You’ve decided to start your coding journey on an instructional site. Woohoo! This is exciting because you’ll be building tutorials right out of the gate with real code! These sites are awesome and will get you understanding programming concepts as you write your own code.

But you didn’t want to build a To-Do app. That’s not your idea. Tutorials can help with how to program very specific features. Or they can focus on a programming concept. But you’re still not building what you want to build, and it’s easy to lose interest. These resources are excellent, and you’ll most likely find yourself leaning on some in your coding journey. But don’t rely entirely on these to expand your programming knowledge. Work on your own project and you’ll be less likely to lose interest in the long-run.

So, don’t abandon any of these traditional approaches, since any of them will contribute to your coding education. No matter how you start, I highly recommend building something for yourself. Let’s look at how to learn by doing:

Start Small

You have big ideas. And that’s great. Don’t lose sight of the big picture. But see if you can break it down into smaller projects.

For example, let’s say you want to build a real estate listings site. There are a lot of components that make up a website like that. You’ll need a way for people to register on the site, post their listing, upload photos, search for listings, request a showing, etc. Each one of these features can be separated into its own project.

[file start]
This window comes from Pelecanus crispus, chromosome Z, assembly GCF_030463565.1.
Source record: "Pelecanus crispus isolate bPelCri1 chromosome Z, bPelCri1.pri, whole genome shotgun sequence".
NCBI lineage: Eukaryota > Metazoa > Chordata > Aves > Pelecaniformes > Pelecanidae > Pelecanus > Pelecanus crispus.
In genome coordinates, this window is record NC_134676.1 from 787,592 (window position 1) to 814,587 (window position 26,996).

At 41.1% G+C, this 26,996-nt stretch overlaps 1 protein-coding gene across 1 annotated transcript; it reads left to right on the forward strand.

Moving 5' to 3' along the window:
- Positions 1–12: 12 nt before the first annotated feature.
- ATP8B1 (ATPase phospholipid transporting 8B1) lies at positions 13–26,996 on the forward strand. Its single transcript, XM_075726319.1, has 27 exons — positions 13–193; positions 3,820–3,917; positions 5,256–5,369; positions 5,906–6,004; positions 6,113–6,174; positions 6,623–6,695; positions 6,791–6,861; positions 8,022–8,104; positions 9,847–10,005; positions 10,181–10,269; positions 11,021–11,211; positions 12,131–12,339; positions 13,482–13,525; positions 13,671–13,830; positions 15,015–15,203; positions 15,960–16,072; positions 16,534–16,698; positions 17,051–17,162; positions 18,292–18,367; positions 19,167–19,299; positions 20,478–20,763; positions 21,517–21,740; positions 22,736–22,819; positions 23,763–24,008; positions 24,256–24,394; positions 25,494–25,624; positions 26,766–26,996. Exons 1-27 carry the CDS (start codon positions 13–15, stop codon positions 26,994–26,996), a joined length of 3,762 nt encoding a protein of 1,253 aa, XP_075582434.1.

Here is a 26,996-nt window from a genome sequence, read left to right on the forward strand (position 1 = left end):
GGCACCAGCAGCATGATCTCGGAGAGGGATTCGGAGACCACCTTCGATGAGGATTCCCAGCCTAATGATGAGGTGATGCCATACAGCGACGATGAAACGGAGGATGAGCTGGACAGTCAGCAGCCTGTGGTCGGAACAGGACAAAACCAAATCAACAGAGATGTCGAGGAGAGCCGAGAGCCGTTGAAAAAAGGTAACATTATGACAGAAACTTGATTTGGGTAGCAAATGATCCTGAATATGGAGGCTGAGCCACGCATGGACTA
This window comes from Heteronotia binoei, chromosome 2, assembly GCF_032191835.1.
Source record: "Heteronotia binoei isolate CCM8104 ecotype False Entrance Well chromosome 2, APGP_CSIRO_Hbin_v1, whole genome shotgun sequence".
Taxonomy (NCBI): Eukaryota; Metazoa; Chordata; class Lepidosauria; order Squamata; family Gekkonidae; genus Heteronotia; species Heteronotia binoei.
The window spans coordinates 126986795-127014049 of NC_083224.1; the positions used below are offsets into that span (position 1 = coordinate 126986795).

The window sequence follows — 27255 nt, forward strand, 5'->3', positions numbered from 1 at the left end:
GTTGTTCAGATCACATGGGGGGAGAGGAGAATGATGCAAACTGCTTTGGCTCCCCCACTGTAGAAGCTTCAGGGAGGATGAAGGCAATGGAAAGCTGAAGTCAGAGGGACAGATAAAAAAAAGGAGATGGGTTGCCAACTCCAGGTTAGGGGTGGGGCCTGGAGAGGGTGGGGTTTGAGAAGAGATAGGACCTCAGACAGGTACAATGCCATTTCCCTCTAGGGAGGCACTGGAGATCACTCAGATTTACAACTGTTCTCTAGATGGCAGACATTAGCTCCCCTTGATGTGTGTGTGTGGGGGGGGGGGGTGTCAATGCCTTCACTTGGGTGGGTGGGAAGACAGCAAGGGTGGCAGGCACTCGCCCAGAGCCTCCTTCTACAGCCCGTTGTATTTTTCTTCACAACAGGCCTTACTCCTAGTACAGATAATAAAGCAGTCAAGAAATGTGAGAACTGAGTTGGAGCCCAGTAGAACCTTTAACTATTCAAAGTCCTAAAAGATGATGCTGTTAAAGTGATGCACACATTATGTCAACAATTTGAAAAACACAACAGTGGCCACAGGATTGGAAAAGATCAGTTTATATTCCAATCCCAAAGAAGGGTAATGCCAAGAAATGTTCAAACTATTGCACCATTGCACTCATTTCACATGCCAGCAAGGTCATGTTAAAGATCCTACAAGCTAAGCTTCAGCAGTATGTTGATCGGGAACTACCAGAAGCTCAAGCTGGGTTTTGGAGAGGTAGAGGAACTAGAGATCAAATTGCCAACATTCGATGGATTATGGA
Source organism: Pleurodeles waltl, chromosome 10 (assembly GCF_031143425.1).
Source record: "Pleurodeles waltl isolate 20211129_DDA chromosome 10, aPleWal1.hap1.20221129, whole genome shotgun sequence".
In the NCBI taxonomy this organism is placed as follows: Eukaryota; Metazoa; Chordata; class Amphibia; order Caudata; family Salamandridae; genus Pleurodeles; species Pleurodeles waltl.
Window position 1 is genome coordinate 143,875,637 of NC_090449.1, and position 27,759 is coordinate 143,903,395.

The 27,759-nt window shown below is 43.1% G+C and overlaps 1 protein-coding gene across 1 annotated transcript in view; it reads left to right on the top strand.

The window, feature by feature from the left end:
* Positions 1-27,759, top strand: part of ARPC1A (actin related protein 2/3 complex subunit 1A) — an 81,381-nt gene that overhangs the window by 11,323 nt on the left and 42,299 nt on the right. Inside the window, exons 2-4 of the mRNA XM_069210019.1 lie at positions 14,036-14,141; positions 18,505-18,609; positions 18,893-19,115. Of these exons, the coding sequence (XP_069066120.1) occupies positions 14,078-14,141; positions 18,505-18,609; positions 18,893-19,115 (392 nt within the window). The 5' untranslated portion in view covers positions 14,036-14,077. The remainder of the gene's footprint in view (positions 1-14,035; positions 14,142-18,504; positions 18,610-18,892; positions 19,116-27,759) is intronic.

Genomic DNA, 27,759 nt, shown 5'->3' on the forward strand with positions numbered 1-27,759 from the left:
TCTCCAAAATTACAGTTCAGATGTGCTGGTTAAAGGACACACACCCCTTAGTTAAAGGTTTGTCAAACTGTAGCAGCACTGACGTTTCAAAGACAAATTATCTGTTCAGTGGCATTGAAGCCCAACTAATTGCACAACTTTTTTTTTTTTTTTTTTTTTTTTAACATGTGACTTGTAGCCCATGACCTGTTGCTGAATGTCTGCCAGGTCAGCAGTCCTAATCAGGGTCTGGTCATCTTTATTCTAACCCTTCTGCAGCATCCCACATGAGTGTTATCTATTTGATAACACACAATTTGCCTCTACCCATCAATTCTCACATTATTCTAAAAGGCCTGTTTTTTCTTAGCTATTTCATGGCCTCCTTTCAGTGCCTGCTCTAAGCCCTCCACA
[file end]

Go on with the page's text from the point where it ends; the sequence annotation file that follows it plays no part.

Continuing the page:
So instead of focusing on how much work it will take to build the whole thing – pick a small part and focus on completing that. Then, when you’re done, pick the next part to build.

Strive For Immediate Feedback

If possible, try to target a medium with immediate feedback when learning to code. Web technologies are perfect for this. If you can build some components that render HTML and CSS, you can make changes and immediately see those reflected in the browser, and you’ll come to understand the code that much faster. I strongly recommend starting in this area to see exactly how your code affects the end result.

Search, Search, Search

Did you know that professional programmers don’t memorize anything? We’re notoriously lazy. It’s a myth that only beginners need to search for programming solutions. Professionals search constantly to solve code problems.

Searching for programming solutions is a learned skill. One that you’ll improve simply by doing. If you’re building something in the real world, it’s inevitable that you’ll come up against a roadblock— some bug or technical challenge that has you stumped. This will require you to search for a solution. And you’ll soon find what search queries get you what you need. This is learning how to learn. They don’t teach you that in computer science class.

So regardless of how you end up beginning on your coding journey, make sure you’re building something. In my experience, learning by doing is the most effective approach. And in the end, you’ll have something to show for it. Bonus!

Congratulations on taking the first step towards learning to code, and keep on making! 🚀